So do we need all of these chemicals? The answer is actually no. I have a detailed explanation of how organic agriculture actually works, but the basics are simple. First of all, think about lush rainforests, or tall prairies, or old growth forests. None of them required synthetic fertilizers or pesticides to grow. The key is biodiversity. Insects, earthworms, and microbes play a number of important roles to help plants flourish, and the plants are actually pretty smart in how they work together with other species to get what they need. Beneficial species prey upon or compete on pest species. Some species like symbiotically with plants. And soil life makes the soil texture (its crumb structure) such that water can trickle down to the groundwater and the soil can hold water. Thus, plants become more resistance to floods and drought. For a wonderful description of how organics work, I recommend reading Teaming with Microbes: A Gardener’s Guide to the Soil Food Web.

The history of pesticides should not be viewed in a vacuum. I recommend reading it alongside the book Eating History by Andrew F. Smith. Eating History tells how American cuisine became what it is today in 30 essays that each tell about an important turning point in our culinary history. When America became a country, food was local, seasonal, and organic out of necessity. Obviously, the lack of known pesticides was one reason for that, but not the only one. Farmers lacked equipment to plant and harvest large amounts of crops, so farms were small by necessity. They were also diversified by necessity – you could grow more food by planting many different crops that could be planted and harvested at different times throughout the year. Animals were needed on farms for meat as well as for transportation and manure. Transportation costs were high, so food was local by necessity. And the technology for canning food was basically non-existent (Mason jars didn’t exist until 1858). Obviously, as each of these factors changed with new inventions, canal and railroad construction, immigration, and the Civil War, American food and farming changed as well.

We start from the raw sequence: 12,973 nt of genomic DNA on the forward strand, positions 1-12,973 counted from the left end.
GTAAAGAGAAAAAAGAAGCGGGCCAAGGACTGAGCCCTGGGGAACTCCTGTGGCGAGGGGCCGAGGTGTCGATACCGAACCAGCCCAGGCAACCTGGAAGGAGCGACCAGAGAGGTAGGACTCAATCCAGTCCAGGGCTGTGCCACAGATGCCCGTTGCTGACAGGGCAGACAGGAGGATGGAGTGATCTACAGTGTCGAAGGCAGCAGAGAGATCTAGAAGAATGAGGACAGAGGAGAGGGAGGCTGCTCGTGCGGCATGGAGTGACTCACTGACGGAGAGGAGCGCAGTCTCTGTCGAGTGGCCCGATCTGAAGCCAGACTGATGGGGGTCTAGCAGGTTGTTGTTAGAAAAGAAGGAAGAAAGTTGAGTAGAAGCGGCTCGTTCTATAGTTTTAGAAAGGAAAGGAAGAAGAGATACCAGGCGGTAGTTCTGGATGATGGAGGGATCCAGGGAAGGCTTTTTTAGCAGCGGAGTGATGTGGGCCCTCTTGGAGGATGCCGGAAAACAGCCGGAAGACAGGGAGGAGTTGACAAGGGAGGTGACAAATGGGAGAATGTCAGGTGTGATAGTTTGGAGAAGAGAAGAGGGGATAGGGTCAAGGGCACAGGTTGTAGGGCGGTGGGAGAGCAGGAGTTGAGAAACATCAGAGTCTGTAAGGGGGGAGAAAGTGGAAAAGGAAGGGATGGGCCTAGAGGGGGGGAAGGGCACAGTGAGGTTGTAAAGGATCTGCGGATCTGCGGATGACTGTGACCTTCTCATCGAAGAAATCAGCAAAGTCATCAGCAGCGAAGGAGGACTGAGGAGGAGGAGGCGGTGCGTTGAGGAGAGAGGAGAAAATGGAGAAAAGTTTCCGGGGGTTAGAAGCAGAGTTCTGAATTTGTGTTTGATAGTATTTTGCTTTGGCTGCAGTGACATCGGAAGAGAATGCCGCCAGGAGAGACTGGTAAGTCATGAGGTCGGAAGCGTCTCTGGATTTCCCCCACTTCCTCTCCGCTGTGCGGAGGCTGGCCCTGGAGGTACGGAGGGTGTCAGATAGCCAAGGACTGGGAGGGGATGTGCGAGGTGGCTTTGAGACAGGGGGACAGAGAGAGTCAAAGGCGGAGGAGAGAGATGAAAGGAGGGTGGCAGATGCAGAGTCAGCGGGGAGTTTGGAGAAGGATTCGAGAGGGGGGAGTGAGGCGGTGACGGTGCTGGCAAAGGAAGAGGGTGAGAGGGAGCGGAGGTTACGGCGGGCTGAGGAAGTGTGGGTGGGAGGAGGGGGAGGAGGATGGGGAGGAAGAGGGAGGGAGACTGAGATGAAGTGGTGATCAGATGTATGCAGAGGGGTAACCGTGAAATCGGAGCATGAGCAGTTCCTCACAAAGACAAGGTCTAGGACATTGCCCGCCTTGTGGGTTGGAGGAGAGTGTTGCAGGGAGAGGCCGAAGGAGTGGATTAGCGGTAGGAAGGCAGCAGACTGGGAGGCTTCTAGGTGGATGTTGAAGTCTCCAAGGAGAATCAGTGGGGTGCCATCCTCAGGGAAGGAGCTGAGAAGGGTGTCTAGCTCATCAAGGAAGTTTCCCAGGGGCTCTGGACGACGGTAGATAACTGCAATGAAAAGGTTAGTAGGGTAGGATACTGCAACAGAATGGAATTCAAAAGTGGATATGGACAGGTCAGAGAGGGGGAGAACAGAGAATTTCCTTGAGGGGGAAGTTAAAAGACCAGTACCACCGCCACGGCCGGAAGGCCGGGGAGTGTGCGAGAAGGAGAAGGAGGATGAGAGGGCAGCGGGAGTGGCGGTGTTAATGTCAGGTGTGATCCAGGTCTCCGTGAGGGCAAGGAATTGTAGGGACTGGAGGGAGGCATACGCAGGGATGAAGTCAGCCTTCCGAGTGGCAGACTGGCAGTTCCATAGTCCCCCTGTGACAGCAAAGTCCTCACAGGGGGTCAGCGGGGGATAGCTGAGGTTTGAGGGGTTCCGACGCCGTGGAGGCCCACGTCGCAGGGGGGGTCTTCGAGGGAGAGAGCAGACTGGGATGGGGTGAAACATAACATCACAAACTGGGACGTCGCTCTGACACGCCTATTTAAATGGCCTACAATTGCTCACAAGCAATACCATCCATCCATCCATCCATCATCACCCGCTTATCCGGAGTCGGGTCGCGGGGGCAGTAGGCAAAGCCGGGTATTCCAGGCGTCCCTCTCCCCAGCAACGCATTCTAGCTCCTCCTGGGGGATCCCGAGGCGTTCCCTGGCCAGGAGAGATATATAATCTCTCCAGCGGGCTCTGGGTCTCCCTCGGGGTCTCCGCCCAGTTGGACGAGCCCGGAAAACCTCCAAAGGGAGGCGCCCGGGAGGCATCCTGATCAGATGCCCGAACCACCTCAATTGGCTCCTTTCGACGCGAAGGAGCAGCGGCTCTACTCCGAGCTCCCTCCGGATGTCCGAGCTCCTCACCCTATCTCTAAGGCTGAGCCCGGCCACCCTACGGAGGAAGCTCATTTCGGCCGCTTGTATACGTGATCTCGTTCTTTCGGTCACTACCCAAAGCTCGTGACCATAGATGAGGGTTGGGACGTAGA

Understandably, a small, diversified farm has little use for synthetic fertilizer and pesticides. Manure serves as fertilizer and pests can be controlled with crop rotation and weeding by hand. Besides, if one crop fails, you have many others. And, if you are just growing food for your family and maybe for the local market, you aren’t worried about fluctuations in the world price, and you aren’t trying to squeeze extra bushels of corn out of every single acre. As farms grew larger (aided by advances in technology to help them plant and harvest larger areas and advances in transportation to sell to far away markets) and less diversified, then chemicals were a way to save on labor costs.

I’m not anti-technology or anti-science. In fact, I am fascinated by the science behind sustainable agriculture – the science of viewing nature in an ecological (instead of a mechanical) way and looking for ways to produce more food by letting nature do the heavy lifting. Nor am I interested in sending the U.S. back to the 1700’s. But I do think that even though we have found a way to let less than 2% of the population produce enough food to feed all of us, we have NOT found a way to do that in a healthful and environmentally responsible way. I believe that more people need to become farmers (and gardeners), and – while I don’t expect everyone to eat only food grown locally – I do think we need to decentralize our food system. I think we have a tremendous amount of risk built into our food system by growing 50% of our fruit and 25% of vegetables in California (which is in the middle of a severe drought). It’s fascinating to read these books and to see how both scientific and technological advancement as well as propaganda fueled changes in our food system and to contemplate what we can do now to make it better.

Jill Richardson

Jill Richardson